Who is Kahlil Watson?

October 29th, 2021

The Marlins landed one of the top high school shortstops in the 2021 MLB Draft in Kahlil Watson with the No. 16 pick. Here's what you need to know about Miami's No. 1 prospect.

Primary position: SS
Height/weight: 5-foot-9, 178 lbs.
Bats/throws: left/right
Birthdate: April 16, 2003 (Age 18 on Draft Day)
High School: Wake Forest (N.C.)
Hometown: Wake Forest, N.C.
College commitment: North Carolina State

Most upside?

Watson, Marcelo Mayer, Jordan Lawlar and Brady House made up an extremely tantalizing quartet of prep shortstops who each heard their name called within the top 20 picks of this year's Draft. And Watson may be the most athletically gifted player of them all.

According to MLB Pipeline, Watson has above-average tools across the board, including a 65-grade run tool on the 20-to-80 scouting scale. Despite his undersized frame at 5-foot-9 and nearly 180 pounds, Watson can drive the ball to all fields thanks to his evident bat speed. He also has more than enough foot speed to steal a bag and the arm strength to stick at shortstop throughout his career.

Some of those abilities are natural, but others developed through Watson's history playing football and basketball. While shining on the diamond at Wake Forest High, he was also one of the school's best football players, lining up at five different positions.

As one scout told Baseball America, "He’s the best athlete at shortstop in the draft, man. He might have the best upside.”

A good but brief introduction

Watson made his pro debut in the Florida Complex League on Aug. 16 and put up fantastic numbers over a nine-game span: .394 average, 1.130 OPS, five extra-base hits, four steals. He also had more walks (eight) than strikeouts (seven). But a hamstring strain forced him to miss 18 of a possible 27 games before the end of the Minor League season.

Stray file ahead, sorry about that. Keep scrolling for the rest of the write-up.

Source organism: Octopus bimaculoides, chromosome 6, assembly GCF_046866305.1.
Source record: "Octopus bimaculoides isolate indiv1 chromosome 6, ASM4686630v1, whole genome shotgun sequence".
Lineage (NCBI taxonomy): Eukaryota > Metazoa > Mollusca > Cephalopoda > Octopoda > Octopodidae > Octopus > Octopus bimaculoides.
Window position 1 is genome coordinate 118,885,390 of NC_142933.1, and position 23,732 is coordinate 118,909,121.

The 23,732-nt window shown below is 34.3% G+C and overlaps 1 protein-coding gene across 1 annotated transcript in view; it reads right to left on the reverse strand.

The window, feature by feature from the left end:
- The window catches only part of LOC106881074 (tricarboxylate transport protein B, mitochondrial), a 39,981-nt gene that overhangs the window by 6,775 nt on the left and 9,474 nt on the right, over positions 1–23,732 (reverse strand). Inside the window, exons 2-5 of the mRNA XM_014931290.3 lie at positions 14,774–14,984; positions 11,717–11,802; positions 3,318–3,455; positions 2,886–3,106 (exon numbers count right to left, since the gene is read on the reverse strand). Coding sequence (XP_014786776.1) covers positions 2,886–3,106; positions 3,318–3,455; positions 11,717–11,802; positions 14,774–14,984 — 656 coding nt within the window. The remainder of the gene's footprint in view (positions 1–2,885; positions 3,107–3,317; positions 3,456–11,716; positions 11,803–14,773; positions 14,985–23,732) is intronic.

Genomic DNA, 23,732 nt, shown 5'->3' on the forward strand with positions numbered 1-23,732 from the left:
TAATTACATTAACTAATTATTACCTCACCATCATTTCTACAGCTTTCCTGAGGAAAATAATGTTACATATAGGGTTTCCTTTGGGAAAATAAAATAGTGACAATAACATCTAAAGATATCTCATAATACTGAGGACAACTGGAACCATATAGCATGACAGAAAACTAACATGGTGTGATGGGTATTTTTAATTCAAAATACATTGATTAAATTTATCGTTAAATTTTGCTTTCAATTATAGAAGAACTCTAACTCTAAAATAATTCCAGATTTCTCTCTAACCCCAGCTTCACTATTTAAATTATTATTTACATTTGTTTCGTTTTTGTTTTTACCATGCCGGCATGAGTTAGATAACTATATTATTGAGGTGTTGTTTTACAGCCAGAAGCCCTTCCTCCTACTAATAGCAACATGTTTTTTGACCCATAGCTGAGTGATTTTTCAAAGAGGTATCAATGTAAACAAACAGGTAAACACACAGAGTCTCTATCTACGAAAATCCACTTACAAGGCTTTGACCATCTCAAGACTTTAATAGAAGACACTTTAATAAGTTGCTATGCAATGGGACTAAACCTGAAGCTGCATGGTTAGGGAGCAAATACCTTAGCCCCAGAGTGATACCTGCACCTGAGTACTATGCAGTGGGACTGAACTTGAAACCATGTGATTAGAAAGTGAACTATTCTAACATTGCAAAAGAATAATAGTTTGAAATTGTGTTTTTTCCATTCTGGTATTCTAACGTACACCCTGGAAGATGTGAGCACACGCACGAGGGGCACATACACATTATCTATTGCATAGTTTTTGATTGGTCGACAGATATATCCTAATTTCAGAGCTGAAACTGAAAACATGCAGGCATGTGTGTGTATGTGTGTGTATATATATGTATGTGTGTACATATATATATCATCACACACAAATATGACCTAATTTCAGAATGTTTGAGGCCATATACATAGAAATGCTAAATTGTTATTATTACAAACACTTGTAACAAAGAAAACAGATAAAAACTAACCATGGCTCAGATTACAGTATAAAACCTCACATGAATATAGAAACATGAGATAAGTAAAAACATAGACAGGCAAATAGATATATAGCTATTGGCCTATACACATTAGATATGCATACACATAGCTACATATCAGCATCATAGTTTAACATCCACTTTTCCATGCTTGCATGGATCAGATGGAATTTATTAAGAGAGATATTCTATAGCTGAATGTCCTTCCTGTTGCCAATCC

Although he didn't struggle too much at the plate, Watson told the Miami Herald that dealing with the evident jump in pitch velocity from high school to the FCL was challenging.

“As soon as I went into it, people were throwing 95 and 97 [mph]," he said. "In high school, I wasn’t seeing that at all. It was a big difference.”

Rising up the ranks

Watson had been a projected first-round pick for a while, but a strong senior season at Wake Forest High cemented his status as one of the top Draft prospects.

On April 25, one day before Watson's spring season began, he was listed as the No. 15 overall pick in a mock draft from MLB Pipeline's Jonathan Mayo. Then Watson hit .583 for the Cougars, whose season wrapped up on June 15. He scored 24 runs and tallied 13 extra-base hits in just 53 at-bats. On June 16, Mayo's mock draft had Watson going to the Rangers at No. 2.

'I am kind of chirpy'

Watson has plenty of game on the field, and he likes to talk a good game, too.

"I am kind of chirpy," Watson told Baseball America, "but I like it when other teams chirp against me because I motivate off of that."

Watson isn't short on confidence either. He will tell you that he is the best high school shortstop among this year's distinguished class.

"I don’t think they have the same speed as I do. So that’s where I have an advantage," Watson said. "And then the athleticism, I think I have more athleticism than anyone in the prep shortstop (group). For me, that is how I look upon it, but I will still keep putting my work in."

Player comps? Watson has one for himself

With a shortstop as skilled as Watson, the inevitable player comparisons tie him to some marquee names. MLB Network's Harold Reynolds has likened Watson to former Phillies star and 2007 NL MVP Jimmy Rollins. But Watson told Reynolds before the Draft that he tries to pattern his game after Mets shortstop Francisco Lindor.